–Chicano protest drew national attention to California - Cesar Chavez and Dolores Huerta organized movement to improve wretched conditions of migrant agricultural workers. –United Farm Workers (UFW) founded in 1962 – labor union was the key to progress. –UFW strikes gained widespread support, - national boycott of California grapes - wage increase for the workers in 1970. –Chicanos mobilized to end discrimination in employment and education, gain political power, and combat police brutality. –With blacks and Native Americans, Chicanos continued to be overrepresented among the poor but gradually won more political offices, more effective enforcement of antidiscrimination legislation, and greater respect for their culture. Student Rebellion, the New Left, and the Counterculture – Materially and legally more secure than their African American, Indian, and Latino counterparts, white youth joined in supporting black freedom struggle, launching student protests, the antiwar movement, new feminist and environmental movements.
–Student movements in Mexico, Germany, Turkey, Czechoslovakia, Japan, and other nations across the globe. –Central organization of white student protest - Students for a Democratic Society (SDS) - formed in 1960 from remnant of an older socialist oriented student organization. –First large-scale protest at University of California, Berkeley, in 1964 – in response to university officials banning student organizations recruiting support for various causes. –Hundreds of student rallies and building occupations on campuses across the country - opposition to Vietnam War, demanded and won several college-related reforms such as a larger voice in campus decision making. –Student rebels – from “baby boom” generation, middle class luxury - attacking the system that made their rebellion possible. –Overlapping New Left and student movements was counterculture - drew on the ideas of the Beats of the 1950s. –Cultural radicals - “hippies,” rejected mainstream values, such as work ethic, materialism, rationality, order, and sexual control.
– Rock and folk music – in the 1960s carried insurgent political and social messages, defined both the counterculture and the political left. –Hippies faded away in the 1970s, but many elements of the counterculture— from rock music to jeans and long hair— filtered into the mainstream. Gay Men and Lesbians Organize –More permissive sexual norms – no tolerance of homosexuality - many gay men and lesbians kept their sexuality hidden. –1950s - beginning of gay and lesbian organization - in 1965, a picket line outside the White House with signs calling discrimination against homosexuals “as immoral as discrimination against Negroes and Jews.” –A routine police raid at The Stonewall Inn, a Greenwich Village gay bar in 1969 sparked resistance - ignited a larger movement. – After Stonewall - National Gay and Lesbian Task Force founded in 1973 – for sustained professional and national attention to gay issues.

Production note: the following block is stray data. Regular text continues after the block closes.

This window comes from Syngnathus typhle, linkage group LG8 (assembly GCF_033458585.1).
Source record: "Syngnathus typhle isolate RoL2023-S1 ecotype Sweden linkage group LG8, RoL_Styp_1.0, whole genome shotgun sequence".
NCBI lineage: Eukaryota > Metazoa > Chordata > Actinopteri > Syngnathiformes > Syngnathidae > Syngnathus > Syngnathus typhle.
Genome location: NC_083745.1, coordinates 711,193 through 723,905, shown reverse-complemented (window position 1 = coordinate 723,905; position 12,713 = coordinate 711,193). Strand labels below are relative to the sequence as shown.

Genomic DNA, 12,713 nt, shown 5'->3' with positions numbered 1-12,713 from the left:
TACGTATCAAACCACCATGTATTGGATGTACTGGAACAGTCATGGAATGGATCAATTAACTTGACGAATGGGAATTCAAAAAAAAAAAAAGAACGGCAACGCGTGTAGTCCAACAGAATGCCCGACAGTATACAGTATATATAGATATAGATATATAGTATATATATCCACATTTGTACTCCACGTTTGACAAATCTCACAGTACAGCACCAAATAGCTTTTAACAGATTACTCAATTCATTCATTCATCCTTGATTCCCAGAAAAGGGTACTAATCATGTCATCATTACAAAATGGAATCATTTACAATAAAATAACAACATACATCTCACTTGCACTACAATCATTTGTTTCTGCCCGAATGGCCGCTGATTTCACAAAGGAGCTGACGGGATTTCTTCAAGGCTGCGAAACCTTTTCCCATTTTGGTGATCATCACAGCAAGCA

–The gay rights movement struggled longer and harder - decades to improve conditions for most homosexuals - mid-1970s gay men and lesbians had established a movement through which to claim equal rights and express pride in their sexual identities. A New Movement to Save the Environment –Environmentalism contributed to redefinition of liberalism in 1960s. –Environmentalists dramatically broadened agenda of conservationists - ravaging effects of industrial development on human life and health. –In 1962, biologist Rachel Carson drew national attention to environmental concerns - Silent Spring - harmful effects of toxic chemicals, particularly the pesticide DDT. –Federal government in the 1960s, created the Environmental Protection Agency (EPA) and in 1970s passed the Occupational Safety and Health Act (OSHA) and the Clean Air Act. –In late 1970s - antigovernment sentiment rose and economy slumped - trump in environmental concerns - Americans came to recognize humans had developed power to destroy life on earth.